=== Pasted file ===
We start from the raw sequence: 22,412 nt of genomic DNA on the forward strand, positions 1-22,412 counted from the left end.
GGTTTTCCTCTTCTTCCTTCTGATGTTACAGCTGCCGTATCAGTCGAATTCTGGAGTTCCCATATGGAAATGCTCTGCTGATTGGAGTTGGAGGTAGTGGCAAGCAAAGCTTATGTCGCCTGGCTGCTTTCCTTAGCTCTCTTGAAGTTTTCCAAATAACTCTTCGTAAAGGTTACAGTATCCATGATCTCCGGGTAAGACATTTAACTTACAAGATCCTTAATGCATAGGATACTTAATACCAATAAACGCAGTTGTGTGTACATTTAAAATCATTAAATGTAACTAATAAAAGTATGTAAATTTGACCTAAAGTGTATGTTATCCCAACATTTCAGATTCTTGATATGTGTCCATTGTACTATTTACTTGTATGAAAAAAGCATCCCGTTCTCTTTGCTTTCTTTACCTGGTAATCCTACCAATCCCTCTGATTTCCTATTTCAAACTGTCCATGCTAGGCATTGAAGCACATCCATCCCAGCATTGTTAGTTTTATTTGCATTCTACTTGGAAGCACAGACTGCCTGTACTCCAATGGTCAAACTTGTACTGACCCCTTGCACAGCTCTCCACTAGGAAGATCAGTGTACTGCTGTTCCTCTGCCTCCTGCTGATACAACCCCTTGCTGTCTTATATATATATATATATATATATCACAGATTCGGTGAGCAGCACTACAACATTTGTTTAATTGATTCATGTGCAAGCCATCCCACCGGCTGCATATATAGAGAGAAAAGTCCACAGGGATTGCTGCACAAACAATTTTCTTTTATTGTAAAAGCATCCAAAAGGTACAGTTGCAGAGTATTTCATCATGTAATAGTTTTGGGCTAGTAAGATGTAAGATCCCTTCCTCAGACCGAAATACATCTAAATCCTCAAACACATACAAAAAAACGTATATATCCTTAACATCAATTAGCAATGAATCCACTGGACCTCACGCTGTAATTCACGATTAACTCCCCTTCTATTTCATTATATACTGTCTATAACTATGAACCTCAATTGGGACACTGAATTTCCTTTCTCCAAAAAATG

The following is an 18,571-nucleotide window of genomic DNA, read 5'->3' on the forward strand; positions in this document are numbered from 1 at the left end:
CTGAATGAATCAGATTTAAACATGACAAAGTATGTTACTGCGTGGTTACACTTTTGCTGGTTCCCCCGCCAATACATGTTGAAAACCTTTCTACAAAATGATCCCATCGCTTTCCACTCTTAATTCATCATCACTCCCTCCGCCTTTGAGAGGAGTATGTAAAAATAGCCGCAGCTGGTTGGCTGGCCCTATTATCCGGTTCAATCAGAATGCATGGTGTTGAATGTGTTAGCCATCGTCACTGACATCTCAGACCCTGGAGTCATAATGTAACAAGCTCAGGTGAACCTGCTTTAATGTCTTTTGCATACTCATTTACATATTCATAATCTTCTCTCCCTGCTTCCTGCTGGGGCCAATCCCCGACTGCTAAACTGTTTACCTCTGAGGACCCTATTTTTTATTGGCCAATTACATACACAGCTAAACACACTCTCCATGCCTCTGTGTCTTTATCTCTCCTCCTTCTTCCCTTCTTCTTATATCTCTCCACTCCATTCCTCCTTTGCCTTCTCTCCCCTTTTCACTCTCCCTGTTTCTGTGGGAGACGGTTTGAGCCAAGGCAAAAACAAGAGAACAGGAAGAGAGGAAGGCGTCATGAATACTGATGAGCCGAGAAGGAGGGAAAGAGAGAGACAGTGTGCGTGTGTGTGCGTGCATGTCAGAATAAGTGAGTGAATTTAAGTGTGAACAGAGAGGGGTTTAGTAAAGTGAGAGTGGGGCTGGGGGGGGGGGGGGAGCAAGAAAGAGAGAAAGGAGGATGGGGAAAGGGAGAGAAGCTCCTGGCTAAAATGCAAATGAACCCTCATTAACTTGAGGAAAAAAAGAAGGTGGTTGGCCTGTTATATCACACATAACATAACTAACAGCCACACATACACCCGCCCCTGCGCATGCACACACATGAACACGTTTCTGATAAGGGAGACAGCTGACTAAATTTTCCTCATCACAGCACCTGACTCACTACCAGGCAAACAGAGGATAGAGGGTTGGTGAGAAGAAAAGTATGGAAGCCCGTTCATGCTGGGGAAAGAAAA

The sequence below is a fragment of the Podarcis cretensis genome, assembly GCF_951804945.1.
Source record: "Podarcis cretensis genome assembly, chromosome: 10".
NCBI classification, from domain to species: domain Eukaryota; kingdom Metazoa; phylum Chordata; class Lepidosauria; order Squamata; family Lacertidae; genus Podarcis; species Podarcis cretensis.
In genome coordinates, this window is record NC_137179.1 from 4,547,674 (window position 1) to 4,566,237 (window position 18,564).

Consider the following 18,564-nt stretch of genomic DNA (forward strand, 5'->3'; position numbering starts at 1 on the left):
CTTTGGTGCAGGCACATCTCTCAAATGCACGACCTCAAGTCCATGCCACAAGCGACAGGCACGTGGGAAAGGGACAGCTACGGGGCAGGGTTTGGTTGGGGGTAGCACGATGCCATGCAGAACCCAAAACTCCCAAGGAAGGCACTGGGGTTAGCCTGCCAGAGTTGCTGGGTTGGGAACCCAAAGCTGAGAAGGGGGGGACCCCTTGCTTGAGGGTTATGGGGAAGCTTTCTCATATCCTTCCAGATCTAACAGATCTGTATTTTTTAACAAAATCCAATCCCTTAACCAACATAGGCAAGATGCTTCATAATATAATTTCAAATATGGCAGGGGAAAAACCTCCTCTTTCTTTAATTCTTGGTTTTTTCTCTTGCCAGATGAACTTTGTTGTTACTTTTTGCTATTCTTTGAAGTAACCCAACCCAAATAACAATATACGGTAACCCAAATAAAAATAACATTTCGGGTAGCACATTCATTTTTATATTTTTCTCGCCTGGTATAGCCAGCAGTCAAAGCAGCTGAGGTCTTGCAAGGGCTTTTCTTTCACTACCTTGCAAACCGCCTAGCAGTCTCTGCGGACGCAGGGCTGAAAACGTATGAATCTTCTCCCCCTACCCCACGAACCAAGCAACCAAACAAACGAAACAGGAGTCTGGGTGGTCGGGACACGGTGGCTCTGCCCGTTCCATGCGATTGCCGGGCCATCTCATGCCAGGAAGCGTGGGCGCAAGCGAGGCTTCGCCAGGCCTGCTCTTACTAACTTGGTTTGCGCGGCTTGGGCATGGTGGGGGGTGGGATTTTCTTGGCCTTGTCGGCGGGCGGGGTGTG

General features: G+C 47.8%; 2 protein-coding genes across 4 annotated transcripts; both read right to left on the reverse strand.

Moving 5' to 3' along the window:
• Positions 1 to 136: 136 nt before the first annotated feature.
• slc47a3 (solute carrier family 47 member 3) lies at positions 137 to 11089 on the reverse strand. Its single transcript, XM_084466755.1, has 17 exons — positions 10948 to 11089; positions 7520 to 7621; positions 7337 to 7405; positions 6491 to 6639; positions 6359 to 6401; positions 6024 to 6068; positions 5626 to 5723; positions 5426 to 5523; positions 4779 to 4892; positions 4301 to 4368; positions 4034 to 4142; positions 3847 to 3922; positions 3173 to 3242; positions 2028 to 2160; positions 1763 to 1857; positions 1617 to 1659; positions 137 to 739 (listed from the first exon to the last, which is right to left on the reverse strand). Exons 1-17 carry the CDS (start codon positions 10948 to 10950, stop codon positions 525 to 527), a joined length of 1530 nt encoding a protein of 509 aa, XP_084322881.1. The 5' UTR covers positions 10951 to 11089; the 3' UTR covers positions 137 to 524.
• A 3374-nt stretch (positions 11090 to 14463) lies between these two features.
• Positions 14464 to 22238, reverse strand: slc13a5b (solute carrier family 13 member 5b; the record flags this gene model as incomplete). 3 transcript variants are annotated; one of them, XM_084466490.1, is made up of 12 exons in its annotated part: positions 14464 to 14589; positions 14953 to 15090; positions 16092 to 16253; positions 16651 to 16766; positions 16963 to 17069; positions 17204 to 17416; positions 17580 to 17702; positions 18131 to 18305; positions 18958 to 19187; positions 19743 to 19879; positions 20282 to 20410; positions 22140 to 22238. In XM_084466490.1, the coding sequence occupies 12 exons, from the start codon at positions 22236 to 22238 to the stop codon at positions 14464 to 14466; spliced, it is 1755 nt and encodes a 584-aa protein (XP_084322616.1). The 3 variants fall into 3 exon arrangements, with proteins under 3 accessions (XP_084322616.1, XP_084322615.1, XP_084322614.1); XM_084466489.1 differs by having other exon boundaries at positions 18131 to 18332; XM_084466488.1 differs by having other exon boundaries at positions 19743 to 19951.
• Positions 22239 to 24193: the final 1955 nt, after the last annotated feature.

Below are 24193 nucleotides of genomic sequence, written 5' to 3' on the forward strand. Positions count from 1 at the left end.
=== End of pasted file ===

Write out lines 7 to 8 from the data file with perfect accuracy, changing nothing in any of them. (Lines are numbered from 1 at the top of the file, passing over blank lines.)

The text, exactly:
NCBI classification, from domain to species: domain Eukaryota; kingdom Metazoa; phylum Chordata; class Lepidosauria; order Squamata; family Lacertidae; genus Podarcis; species Podarcis cretensis.
In genome coordinates, this window is record NC_137179.1 from 4,547,674 (window position 1) to 4,566,237 (window position 18,564).